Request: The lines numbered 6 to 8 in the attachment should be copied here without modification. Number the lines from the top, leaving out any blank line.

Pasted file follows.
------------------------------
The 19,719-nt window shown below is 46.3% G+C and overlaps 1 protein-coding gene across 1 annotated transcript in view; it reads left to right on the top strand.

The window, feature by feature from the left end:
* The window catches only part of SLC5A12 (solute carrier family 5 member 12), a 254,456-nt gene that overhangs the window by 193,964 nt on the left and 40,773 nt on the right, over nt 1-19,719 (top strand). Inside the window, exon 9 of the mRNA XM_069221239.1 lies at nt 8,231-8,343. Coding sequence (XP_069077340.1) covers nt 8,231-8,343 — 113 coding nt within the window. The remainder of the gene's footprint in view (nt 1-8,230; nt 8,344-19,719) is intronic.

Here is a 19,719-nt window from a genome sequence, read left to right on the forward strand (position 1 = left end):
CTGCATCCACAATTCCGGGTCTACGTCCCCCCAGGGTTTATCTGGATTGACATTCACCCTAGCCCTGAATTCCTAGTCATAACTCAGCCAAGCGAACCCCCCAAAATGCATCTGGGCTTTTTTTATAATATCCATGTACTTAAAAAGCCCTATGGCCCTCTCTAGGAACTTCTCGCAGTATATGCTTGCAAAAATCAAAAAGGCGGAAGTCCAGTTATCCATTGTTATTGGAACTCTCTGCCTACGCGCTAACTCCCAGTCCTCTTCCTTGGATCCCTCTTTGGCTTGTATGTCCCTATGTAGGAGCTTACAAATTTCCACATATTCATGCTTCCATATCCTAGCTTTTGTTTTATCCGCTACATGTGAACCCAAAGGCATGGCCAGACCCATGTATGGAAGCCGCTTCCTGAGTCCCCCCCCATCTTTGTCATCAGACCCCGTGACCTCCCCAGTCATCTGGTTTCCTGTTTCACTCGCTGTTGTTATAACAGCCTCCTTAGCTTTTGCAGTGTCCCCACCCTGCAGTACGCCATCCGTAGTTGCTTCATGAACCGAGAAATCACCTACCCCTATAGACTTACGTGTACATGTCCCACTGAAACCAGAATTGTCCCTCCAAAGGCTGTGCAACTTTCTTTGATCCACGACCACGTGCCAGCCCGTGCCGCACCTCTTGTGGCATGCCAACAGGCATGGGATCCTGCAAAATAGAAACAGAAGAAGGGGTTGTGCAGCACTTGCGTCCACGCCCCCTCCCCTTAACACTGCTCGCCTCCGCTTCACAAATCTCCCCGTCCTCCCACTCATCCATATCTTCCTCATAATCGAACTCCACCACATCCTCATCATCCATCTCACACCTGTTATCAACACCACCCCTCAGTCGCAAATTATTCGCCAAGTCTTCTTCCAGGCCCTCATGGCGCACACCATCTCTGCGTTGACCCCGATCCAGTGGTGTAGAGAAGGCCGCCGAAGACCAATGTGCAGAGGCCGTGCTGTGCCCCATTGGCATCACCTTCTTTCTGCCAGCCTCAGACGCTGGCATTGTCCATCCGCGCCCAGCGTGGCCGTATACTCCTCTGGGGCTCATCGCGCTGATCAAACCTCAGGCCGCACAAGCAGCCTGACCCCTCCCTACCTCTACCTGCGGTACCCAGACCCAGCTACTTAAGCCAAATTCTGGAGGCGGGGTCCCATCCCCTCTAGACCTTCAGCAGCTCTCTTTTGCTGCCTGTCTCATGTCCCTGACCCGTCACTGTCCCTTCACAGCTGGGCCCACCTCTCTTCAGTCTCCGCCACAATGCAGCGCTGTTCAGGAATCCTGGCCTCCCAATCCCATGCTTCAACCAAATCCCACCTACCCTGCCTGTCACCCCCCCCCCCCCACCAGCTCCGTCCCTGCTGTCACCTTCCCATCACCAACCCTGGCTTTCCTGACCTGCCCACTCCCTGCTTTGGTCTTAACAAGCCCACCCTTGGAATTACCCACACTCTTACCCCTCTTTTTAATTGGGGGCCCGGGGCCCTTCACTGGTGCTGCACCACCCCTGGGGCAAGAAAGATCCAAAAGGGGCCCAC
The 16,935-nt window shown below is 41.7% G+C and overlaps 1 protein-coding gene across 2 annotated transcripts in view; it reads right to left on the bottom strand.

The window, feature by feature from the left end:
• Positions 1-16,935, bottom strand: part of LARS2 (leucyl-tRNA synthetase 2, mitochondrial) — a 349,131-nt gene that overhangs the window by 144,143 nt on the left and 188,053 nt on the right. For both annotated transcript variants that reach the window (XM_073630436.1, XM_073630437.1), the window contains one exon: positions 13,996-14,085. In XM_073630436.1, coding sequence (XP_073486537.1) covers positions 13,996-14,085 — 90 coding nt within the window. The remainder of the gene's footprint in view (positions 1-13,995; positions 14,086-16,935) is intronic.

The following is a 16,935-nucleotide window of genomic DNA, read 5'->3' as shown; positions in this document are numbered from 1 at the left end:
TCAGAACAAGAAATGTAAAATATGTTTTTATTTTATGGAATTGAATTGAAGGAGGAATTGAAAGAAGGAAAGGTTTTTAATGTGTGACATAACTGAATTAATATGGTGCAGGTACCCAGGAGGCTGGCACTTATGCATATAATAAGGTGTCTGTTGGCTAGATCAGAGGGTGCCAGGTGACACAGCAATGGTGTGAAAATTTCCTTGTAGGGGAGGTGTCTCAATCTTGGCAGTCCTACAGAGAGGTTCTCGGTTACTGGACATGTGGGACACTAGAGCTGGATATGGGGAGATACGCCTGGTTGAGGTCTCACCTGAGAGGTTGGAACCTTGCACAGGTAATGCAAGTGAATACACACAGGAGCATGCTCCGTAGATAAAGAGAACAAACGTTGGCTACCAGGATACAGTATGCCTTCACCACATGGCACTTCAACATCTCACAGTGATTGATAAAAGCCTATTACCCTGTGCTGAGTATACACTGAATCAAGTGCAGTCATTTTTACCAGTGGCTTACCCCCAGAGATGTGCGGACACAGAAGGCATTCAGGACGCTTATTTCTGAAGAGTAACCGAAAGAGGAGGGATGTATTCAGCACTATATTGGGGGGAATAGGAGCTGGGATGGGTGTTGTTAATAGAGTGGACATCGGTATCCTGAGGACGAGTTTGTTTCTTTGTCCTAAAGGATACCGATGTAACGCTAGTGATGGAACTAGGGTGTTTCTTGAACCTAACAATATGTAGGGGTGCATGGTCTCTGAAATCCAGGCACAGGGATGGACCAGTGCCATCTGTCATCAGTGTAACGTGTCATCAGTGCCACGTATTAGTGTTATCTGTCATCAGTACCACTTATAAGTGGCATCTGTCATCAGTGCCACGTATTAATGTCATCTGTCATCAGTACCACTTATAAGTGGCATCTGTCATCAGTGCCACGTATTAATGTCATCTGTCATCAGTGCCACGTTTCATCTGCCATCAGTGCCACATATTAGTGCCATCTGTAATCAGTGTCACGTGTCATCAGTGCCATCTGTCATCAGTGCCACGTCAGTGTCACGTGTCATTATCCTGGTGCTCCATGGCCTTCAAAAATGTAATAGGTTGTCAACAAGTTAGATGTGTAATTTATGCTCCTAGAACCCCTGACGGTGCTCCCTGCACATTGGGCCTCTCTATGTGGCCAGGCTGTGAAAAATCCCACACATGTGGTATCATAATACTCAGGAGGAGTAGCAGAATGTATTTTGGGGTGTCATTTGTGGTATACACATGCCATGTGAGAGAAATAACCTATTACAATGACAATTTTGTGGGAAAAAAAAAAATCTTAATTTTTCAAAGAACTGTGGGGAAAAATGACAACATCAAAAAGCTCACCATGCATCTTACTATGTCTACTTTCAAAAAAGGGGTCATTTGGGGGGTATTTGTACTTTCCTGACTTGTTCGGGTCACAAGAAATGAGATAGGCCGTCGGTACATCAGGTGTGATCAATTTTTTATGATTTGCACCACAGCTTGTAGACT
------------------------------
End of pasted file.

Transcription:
The 16,935-nt window shown below is 41.7% G+C and overlaps 1 protein-coding gene across 2 annotated transcripts in view; it reads right to left on the bottom strand.

The window, feature by feature from the left end:
• Positions 1-16,935, bottom strand: part of LARS2 (leucyl-tRNA synthetase 2, mitochondrial) — a 349,131-nt gene that overhangs the window by 144,143 nt on the left and 188,053 nt on the right. For both annotated transcript variants that reach the window (XM_073630436.1, XM_073630437.1), the window contains one exon: positions 13,996-14,085. In XM_073630436.1, coding sequence (XP_073486537.1) covers positions 13,996-14,085 — 90 coding nt within the window. The remainder of the gene's footprint in view (positions 1-13,995; positions 14,086-16,935) is intronic.